BUT.........I have had a TPLO done on my Five year old and 80% ($4000.00) was paid out quickly. My Little BC cross had to have surgery after a dog attack and it was paid out 80% quickly......No questions asked straight into my account.

But this year i also had my young newfie have an accident by going front feet into a rabbit hole and the rest of her body going on..She badly injured her Left elbow. this was seen to by a vet in melbourne, ortho specialist and a CT scan and new treatment was reccomended for her with a little special "plug" into the damaged area...i put in my accounts and was given a little letter, sorry we will not pay............BUT, i rang them, all lovely ladies who were somewhere in Australia, they had me on hold for moments, told me they spoke to people in charge a review would be promised, we will ring you back.....And guess what? They rang back, money came back into the bank $4200.00 plus some other little totals from intitial non ortho vet visits. They did explain they would not pay for the "plug"($1000) but would pay for all other treatment. Would also not pay if anything went wrong withe plug....the Plug is a very new treatment and to new for them. yussie was only the 8th dog in Australia.........It healed beautifully, she was limp free.

But sadly I have to claim again, becuase she had to have surgery for a perforation and sadly she passed away. I have had no bad experiences, even my little hiccup was dealt with politely and promptly. I am way ahead with my payments versus pay-out and even if I had saved all my payments I would not have covered it. We have always had our newfies insured since we were able to. I am quite happy with medibank Private.......you get a 10% discount if you yourself are with them and we were for a long time....No overseas call centres either

Edited by newfsie

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Cosmolo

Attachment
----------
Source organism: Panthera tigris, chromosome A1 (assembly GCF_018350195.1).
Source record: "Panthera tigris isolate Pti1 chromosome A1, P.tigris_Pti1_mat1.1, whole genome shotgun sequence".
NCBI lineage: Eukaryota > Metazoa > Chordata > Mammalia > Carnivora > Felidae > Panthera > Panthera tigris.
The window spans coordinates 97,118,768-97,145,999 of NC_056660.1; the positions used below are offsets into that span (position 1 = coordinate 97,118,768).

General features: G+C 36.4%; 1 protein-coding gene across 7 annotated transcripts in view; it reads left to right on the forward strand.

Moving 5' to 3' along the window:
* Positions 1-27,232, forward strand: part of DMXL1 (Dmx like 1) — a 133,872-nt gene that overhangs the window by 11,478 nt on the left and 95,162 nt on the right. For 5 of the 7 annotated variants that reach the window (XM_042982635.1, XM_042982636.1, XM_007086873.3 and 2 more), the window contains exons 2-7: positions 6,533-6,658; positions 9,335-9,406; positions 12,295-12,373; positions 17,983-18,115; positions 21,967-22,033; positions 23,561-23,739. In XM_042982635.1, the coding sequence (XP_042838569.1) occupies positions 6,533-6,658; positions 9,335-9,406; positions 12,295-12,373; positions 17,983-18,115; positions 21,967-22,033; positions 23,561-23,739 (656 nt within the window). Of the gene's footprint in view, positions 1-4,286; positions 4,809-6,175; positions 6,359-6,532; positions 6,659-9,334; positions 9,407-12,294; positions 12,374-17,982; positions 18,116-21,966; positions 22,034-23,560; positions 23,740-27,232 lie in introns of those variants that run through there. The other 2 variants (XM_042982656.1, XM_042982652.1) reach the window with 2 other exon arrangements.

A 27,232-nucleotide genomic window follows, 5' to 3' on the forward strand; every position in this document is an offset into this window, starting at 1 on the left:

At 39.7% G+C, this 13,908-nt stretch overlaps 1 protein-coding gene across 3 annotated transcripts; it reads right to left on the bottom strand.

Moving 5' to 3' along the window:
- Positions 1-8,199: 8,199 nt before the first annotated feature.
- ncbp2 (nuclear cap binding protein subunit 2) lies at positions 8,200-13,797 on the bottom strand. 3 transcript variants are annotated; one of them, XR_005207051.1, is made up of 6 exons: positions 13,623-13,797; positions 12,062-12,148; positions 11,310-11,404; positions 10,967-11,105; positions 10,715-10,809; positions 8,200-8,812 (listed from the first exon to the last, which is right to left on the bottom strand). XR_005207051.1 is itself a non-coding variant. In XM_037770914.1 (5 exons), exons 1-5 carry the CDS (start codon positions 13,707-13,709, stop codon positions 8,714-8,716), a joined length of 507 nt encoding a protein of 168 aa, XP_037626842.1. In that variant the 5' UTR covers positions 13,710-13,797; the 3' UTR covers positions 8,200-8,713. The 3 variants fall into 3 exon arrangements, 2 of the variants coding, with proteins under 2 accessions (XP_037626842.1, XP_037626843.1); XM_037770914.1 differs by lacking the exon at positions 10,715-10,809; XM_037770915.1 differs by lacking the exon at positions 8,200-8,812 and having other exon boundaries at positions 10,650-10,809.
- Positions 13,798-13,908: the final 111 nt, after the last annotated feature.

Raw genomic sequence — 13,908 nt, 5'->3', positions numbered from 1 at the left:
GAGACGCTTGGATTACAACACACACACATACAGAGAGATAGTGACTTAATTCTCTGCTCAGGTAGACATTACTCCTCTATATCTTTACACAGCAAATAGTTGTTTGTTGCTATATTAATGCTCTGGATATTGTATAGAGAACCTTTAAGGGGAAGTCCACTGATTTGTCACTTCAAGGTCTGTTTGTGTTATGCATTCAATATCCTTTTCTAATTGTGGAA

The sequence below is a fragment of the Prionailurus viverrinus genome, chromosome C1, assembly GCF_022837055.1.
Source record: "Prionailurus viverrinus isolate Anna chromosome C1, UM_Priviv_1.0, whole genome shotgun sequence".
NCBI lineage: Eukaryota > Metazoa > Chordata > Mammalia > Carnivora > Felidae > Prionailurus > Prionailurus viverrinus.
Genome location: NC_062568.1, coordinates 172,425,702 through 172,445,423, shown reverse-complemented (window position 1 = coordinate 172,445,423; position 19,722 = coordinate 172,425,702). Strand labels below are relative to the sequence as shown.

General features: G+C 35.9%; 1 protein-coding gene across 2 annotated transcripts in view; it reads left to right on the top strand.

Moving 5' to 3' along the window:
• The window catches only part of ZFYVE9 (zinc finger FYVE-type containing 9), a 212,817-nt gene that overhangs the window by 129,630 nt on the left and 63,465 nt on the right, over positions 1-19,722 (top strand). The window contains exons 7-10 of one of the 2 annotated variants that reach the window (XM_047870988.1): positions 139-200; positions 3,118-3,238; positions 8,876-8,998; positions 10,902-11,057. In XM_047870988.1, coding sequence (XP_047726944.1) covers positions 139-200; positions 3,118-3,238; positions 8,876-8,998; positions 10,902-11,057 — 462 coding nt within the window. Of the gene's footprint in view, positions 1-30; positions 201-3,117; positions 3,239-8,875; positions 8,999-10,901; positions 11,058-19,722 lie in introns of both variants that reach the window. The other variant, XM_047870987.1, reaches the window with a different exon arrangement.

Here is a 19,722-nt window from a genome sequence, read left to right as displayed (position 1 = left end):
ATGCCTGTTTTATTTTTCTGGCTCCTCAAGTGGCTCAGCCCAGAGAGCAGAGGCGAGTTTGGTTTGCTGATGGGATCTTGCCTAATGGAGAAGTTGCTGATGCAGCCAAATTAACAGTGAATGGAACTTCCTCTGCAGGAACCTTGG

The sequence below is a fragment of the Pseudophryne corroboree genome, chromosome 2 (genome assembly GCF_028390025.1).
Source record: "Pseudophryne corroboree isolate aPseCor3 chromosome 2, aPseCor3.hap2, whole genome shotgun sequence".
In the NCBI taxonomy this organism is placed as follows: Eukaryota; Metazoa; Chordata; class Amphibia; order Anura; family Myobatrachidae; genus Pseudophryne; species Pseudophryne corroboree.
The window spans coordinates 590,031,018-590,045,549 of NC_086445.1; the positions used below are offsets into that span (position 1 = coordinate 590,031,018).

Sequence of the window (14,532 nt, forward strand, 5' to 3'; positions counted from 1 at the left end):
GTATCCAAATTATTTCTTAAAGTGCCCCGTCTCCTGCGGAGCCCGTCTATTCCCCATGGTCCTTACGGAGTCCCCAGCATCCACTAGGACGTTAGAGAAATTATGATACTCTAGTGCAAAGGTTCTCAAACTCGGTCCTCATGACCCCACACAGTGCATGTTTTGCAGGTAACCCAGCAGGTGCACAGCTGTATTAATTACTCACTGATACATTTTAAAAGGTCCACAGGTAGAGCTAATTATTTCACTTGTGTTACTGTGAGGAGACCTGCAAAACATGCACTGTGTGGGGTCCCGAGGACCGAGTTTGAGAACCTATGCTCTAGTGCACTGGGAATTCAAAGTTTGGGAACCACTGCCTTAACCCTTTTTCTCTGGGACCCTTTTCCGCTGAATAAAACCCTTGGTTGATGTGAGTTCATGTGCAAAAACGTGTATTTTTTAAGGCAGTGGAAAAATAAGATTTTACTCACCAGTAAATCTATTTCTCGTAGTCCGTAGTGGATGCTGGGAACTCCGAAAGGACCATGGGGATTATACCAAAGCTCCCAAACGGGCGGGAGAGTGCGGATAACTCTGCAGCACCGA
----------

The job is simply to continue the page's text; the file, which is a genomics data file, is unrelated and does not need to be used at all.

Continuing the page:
After having two years in a row where we had over $20,000 worth of vet bills in each year we insured our new pup when she arrived last year (the rest of my dogs are un-insurable). Thank goodness we did as she wracked up $8000 worth of vet bills in about 6 months- surgery for elbow dysplasia AND an emergency vet visit plus physio. Petplan paid out about $6000 total without any fuss. No way a rainy day account would have withstood the last few years we have had. :(

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that's good to know Cosmolo.

But it just makes them look more inconsistent to me.

So just FYI ...

when I was comparing the Medibank quotes - I noticed they had

Australian cattle dog

blue heeler

red heeler

mixed breed

and crosses of the first three... as possible breeds...

blue heeler x was the cheapest of the x's... so I feel a bit dumb having put mine in as Australian Cattle dog. If you happen to pick a name of your dog breed that is cheaper... even if they have seven different breeds in the list that would equally apply...

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Danois   

Except if you deliberately chose a x breed because it's cheaper knowing your dog is a purebred then that is making a false statement in your application and gives the insurance company grounds to cancel your policy.

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Danois

That would be true for people with ANKC registered dogs... but more interesting for people with dogs that aren't on a recognised register - like mine (rescue) and most BYB "purebreds".

How would anyone prove their dog is a heeler x?